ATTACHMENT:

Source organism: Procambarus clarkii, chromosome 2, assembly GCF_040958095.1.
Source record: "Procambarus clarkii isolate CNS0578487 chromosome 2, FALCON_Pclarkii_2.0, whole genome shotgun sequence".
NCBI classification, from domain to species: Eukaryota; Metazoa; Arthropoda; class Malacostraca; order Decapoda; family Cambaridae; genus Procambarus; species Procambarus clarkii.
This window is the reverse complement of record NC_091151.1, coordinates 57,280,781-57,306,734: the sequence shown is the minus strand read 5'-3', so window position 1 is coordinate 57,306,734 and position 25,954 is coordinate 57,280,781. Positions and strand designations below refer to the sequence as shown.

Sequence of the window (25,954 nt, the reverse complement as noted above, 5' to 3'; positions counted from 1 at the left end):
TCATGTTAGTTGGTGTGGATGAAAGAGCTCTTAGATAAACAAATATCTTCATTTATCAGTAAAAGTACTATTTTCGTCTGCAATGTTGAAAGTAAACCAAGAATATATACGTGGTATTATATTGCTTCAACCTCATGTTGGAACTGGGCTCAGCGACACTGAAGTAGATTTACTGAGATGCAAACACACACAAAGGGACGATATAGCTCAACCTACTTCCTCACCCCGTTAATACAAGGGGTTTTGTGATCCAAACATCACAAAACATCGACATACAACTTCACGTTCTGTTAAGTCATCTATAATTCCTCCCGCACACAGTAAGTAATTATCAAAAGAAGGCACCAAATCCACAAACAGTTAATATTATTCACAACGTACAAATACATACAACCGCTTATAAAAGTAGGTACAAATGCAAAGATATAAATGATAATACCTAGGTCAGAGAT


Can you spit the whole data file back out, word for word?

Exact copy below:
Source organism: Procambarus clarkii, chromosome 2, assembly GCF_040958095.1.
Source record: "Procambarus clarkii isolate CNS0578487 chromosome 2, FALCON_Pclarkii_2.0, whole genome shotgun sequence".
NCBI classification, from domain to species: Eukaryota; Metazoa; Arthropoda; class Malacostraca; order Decapoda; family Cambaridae; genus Procambarus; species Procambarus clarkii.
This window is the reverse complement of record NC_091151.1, coordinates 57,280,781-57,306,734: the sequence shown is the minus strand read 5'-3', so window position 1 is coordinate 57,306,734 and position 25,954 is coordinate 57,280,781. Positions and strand designations below refer to the sequence as shown.

Sequence of the window (25,954 nt, the reverse complement as noted above, 5' to 3'; positions counted from 1 at the left end):
TCATGTTAGTTGGTGTGGATGAAAGAGCTCTTAGATAAACAAATATCTTCATTTATCAGTAAAAGTACTATTTTCGTCTGCAATGTTGAAAGTAAACCAAGAATATATACGTGGTATTATATTGCTTCAACCTCATGTTGGAACTGGGCTCAGCGACACTGAAGTAGATTTACTGAGATGCAAACACACACAAAGGGACGATATAGCTCAACCTACTTCCTCACCCCGTTAATACAAGGGGTTTTGTGATCCAAACATCACAAAACATCGACATACAACTTCACGTTCTGTTAAGTCATCTATAATTCCTCCCGCACACAGTAAGTAATTATCAAAAGAAGGCACCAAATCCACAAACAGTTAATATTATTCACAACGTACAAATACATACAACCGCTTATAAAAGTAGGTACAAATGCAAAGATATAAATGATAATACCTAGGTCAGAGAT